Although it is a full length novel, “G.” by John Berger almost reads like a series of short stories. G’s life is portrayed through a series of snapshots, from his early childhood, to his career as an adult, and everything in between. With an Italian father and an American mother, G spent most of his life travelling throughout Europe and seemingly, having nothing but fun, even in the midst of a world war. These glimpses of G’s life are interwoven with historical context, providing a clear juxtaposition between G’s sometimes extravagant lifestyle and the horrors of World War I.
Berger’s award -winning novel experiments with many techniques that writers often struggle to incorporate effectively. Beginning in a third-person point of view, the novel quickly changes to first-person, and then to second-person, and back again. While usually this would seem confusing, Berger succeeds in making the story easy to follow and relatable. Berger also incorporates many stylistic choices in his work, such as unusual page breaks, including drawings and sheet music between paragraphs, and leaving out quotation marks around dialogue. I personally find his use of these choices to be effective, but as a reader one must question why he is using them and what they add to the story.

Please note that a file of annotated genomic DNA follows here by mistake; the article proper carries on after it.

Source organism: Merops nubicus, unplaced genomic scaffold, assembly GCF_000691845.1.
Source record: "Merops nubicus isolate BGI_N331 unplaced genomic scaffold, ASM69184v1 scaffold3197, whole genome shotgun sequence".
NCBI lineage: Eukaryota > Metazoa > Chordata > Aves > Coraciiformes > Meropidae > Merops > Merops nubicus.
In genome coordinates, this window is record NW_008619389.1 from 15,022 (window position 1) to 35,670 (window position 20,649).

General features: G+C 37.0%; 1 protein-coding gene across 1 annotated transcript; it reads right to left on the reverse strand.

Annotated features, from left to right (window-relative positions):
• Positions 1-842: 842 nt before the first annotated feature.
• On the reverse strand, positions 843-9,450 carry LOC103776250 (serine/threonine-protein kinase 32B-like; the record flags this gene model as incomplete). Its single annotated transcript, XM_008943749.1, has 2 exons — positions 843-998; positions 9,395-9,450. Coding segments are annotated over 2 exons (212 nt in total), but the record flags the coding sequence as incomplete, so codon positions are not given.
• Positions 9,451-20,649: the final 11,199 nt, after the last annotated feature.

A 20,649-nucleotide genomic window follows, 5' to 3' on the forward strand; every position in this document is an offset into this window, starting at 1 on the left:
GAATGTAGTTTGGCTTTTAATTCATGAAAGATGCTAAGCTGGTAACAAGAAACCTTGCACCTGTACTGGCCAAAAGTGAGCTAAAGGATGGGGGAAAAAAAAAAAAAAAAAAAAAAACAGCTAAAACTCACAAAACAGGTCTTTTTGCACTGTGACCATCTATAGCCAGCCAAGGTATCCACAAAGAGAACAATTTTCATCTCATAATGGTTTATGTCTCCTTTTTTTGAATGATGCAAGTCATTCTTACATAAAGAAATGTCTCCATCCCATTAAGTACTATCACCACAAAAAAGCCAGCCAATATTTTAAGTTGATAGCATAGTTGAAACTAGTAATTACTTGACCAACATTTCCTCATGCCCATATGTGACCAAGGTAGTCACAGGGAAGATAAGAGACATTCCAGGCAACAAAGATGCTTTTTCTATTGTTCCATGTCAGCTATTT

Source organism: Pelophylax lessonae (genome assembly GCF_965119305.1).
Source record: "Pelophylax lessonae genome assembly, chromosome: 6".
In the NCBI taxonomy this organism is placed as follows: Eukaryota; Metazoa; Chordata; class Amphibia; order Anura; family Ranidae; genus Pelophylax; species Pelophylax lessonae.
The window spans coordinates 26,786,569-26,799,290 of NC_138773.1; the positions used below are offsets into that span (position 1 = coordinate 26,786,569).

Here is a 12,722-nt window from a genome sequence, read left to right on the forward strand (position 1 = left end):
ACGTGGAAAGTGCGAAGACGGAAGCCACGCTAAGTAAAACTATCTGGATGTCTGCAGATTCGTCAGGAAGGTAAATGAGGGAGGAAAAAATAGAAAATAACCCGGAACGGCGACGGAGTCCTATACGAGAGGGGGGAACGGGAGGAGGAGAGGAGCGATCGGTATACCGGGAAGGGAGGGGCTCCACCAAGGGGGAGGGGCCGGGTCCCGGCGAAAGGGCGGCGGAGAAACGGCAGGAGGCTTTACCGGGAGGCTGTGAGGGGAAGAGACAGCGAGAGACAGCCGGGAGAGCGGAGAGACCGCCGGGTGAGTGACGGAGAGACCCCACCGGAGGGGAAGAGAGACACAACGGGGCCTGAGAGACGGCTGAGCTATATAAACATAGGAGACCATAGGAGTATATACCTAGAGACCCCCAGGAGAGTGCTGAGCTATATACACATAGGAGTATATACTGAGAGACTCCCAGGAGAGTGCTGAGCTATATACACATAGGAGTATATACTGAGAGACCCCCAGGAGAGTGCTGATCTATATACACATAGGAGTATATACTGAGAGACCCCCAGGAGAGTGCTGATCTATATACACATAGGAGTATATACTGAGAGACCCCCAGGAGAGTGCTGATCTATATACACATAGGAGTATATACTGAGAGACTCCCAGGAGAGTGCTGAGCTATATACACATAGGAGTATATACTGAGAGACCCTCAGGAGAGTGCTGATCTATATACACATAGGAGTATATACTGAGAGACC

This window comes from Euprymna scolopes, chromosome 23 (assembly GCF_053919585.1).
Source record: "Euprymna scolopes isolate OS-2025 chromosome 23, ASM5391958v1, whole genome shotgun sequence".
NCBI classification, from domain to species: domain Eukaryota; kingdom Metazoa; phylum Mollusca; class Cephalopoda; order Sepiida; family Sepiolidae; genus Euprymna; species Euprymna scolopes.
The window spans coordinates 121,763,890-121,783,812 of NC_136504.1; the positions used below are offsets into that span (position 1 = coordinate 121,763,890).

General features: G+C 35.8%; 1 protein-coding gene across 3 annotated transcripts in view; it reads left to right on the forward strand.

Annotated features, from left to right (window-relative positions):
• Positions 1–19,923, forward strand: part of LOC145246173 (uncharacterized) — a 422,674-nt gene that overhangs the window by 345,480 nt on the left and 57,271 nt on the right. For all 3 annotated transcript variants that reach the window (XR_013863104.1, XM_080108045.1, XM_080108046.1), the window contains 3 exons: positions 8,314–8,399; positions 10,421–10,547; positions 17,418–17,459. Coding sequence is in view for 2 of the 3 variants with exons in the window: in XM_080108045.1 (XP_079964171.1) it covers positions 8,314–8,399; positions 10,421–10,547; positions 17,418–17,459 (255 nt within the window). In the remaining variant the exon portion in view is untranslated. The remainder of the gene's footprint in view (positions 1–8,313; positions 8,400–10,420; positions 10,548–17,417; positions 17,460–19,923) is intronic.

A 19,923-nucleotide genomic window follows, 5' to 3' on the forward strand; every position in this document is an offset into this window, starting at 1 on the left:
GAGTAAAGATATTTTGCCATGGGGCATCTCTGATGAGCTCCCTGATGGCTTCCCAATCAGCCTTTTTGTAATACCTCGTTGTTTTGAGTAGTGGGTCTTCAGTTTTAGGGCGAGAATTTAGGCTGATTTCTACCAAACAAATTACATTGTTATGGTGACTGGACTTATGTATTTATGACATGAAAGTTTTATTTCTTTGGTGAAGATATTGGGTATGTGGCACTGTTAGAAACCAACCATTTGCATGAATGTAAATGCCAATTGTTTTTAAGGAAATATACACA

John Berger’s “G.” is not only a great read for fun, but also a work that can inspire us, as writers, to experiment with the formal elements of our stories. Who is to say that we can’t switch point of view halfway through our story? Or jump from a shopping scene to a scene featuring trench warfare? Or include a hand-drawn picture of a goat? Berger pushes the limits in “G.” and hopefully we can all at least experiment with doing the same.